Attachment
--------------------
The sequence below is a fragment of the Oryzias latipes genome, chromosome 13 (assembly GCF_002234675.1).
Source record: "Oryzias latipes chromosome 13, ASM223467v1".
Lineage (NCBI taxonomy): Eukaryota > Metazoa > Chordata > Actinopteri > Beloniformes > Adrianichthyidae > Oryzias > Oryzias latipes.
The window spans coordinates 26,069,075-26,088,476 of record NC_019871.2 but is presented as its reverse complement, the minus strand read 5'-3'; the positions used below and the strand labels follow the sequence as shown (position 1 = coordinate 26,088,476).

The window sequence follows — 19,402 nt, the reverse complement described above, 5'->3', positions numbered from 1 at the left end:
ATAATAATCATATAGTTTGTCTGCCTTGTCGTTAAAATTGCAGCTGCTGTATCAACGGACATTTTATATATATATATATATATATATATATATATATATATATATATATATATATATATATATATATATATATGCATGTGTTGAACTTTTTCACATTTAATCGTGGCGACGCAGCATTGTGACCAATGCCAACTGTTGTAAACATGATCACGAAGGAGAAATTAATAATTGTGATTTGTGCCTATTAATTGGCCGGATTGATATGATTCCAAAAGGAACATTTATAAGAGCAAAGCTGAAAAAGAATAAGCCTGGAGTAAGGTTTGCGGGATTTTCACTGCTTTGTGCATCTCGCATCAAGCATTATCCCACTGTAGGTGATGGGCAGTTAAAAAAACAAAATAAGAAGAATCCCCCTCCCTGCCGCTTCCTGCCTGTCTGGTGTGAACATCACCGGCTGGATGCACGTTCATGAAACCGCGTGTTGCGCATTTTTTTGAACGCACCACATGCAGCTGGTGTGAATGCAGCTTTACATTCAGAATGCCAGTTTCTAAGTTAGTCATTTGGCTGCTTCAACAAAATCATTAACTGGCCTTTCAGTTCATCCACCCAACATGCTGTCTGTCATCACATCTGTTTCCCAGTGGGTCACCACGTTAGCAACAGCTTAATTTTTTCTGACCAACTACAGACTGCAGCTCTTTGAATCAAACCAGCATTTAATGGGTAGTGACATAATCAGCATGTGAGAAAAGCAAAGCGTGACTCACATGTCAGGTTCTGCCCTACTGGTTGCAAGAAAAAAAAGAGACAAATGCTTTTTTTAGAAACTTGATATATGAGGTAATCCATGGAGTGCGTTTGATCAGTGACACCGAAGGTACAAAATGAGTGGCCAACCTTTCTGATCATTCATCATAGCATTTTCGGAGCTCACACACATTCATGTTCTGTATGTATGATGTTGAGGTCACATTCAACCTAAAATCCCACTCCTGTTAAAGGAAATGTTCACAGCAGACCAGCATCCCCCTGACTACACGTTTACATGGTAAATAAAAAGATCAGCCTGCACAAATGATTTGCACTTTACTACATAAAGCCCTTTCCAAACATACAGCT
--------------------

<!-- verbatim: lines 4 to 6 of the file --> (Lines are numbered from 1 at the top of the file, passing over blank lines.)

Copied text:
The window spans coordinates 26,069,075-26,088,476 of record NC_019871.2 but is presented as its reverse complement, the minus strand read 5'-3'; the positions used below and the strand labels follow the sequence as shown (position 1 = coordinate 26,088,476).

The window sequence follows — 19,402 nt, the reverse complement described above, 5'->3', positions numbered from 1 at the left end:
ATAATAATCATATAGTTTGTCTGCCTTGTCGTTAAAATTGCAGCTGCTGTATCAACGGACATTTTATATATATATATATATATATATATATATATATATATATATATATATATATATATATATATATATATATGCATGTGTTGAACTTTTTCACATTTAATCGTGGCGACGCAGCATTGTGACCAATGCCAACTGTTGTAAACATGATCACGAAGGAGAAATTAATAATTGTGATTTGTGCCTATTAATTGGCCGGATTGATATGATTCCAAAAGGAACATTTATAAGAGCAAAGCTGAAAAAGAATAAGCCTGGAGTAAGGTTTGCGGGATTTTCACTGCTTTGTGCATCTCGCATCAAGCATTATCCCACTGTAGGTGATGGGCAGTTAAAAAAACAAAATAAGAAGAATCCCCCTCCCTGCCGCTTCCTGCCTGTCTGGTGTGAACATCACCGGCTGGATGCACGTTCATGAAACCGCGTGTTGCGCATTTTTTTGAACGCACCACATGCAGCTGGTGTGAATGCAGCTTTACATTCAGAATGCCAGTTTCTAAGTTAGTCATTTGGCTGCTTCAACAAAATCATTAACTGGCCTTTCAGTTCATCCACCCAACATGCTGTCTGTCATCACATCTGTTTCCCAGTGGGTCACCACGTTAGCAACAGCTTAATTTTTTCTGACCAACTACAGACTGCAGCTCTTTGAATCAAACCAGCATTTAATGGGTAGTGACATAATCAGCATGTGAGAAAAGCAAAGCGTGACTCACATGTCAGGTTCTGCCCTACTGGTTGCAAGAAAAAAAAGAGACAAATGCTTTTTTTAGAAACTTGATATATGAGGTAATCCATGGAGTGCGTTTGATCAGTGACACCGAAGGTACAAAATGAGTGGCCAACCTTTCTGATCATTCATCATAGCATTTTCGGAGCTCACACACATTCATGTTCTGTATGTATGATGTTGAGGTCACATTCAACCTAAAATCCCACTCCTGTTAAAGGAAATGTTCACAGCAGACCAGCATCCCCCTGACTACACGTTTACATGGTAAATAAAAAGATCAGCCTGCACAAATGATTTGCACTTTACTACATAAAGCCCTTTCCAAACATACAGCT